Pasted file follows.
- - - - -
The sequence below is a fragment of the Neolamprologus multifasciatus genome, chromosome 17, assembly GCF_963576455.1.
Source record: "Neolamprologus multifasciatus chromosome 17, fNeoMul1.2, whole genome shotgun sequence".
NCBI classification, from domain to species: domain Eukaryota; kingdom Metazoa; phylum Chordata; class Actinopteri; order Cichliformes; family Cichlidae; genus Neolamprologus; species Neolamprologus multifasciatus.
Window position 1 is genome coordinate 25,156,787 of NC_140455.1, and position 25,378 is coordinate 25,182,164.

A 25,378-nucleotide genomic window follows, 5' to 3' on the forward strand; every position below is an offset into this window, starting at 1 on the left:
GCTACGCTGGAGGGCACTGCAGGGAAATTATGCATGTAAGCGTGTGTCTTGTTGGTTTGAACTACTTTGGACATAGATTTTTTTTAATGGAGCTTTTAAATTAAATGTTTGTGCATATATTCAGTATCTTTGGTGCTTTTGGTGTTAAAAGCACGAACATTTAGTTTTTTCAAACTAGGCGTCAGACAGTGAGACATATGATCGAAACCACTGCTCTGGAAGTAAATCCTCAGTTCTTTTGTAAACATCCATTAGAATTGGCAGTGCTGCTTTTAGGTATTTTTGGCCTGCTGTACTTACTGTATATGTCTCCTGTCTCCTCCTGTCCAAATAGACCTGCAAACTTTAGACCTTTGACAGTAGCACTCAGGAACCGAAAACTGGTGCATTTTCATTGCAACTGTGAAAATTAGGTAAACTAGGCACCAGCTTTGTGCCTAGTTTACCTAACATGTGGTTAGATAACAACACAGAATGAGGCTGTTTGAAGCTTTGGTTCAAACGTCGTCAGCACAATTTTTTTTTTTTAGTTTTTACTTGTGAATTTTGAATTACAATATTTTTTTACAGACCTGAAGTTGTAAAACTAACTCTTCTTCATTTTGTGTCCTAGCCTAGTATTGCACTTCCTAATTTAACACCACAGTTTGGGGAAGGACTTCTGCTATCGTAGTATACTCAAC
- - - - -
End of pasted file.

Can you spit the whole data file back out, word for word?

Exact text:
The sequence below is a fragment of the Neolamprologus multifasciatus genome, chromosome 17, assembly GCF_963576455.1.
Source record: "Neolamprologus multifasciatus chromosome 17, fNeoMul1.2, whole genome shotgun sequence".
NCBI classification, from domain to species: domain Eukaryota; kingdom Metazoa; phylum Chordata; class Actinopteri; order Cichliformes; family Cichlidae; genus Neolamprologus; species Neolamprologus multifasciatus.
Window position 1 is genome coordinate 25,156,787 of NC_140455.1, and position 25,378 is coordinate 25,182,164.

A 25,378-nucleotide genomic window follows, 5' to 3' on the forward strand; every position below is an offset into this window, starting at 1 on the left:
GCTACGCTGGAGGGCACTGCAGGGAAATTATGCATGTAAGCGTGTGTCTTGTTGGTTTGAACTACTTTGGACATAGATTTTTTTTAATGGAGCTTTTAAATTAAATGTTTGTGCATATATTCAGTATCTTTGGTGCTTTTGGTGTTAAAAGCACGAACATTTAGTTTTTTCAAACTAGGCGTCAGACAGTGAGACATATGATCGAAACCACTGCTCTGGAAGTAAATCCTCAGTTCTTTTGTAAACATCCATTAGAATTGGCAGTGCTGCTTTTAGGTATTTTTGGCCTGCTGTACTTACTGTATATGTCTCCTGTCTCCTCCTGTCCAAATAGACCTGCAAACTTTAGACCTTTGACAGTAGCACTCAGGAACCGAAAACTGGTGCATTTTCATTGCAACTGTGAAAATTAGGTAAACTAGGCACCAGCTTTGTGCCTAGTTTACCTAACATGTGGTTAGATAACAACACAGAATGAGGCTGTTTGAAGCTTTGGTTCAAACGTCGTCAGCACAATTTTTTTTTTTTAGTTTTTACTTGTGAATTTTGAATTACAATATTTTTTTACAGACCTGAAGTTGTAAAACTAACTCTTCTTCATTTTGTGTCCTAGCCTAGTATTGCACTTCCTAATTTAACACCACAGTTTGGGGAAGGACTTCTGCTATCGTAGTATACTCAAC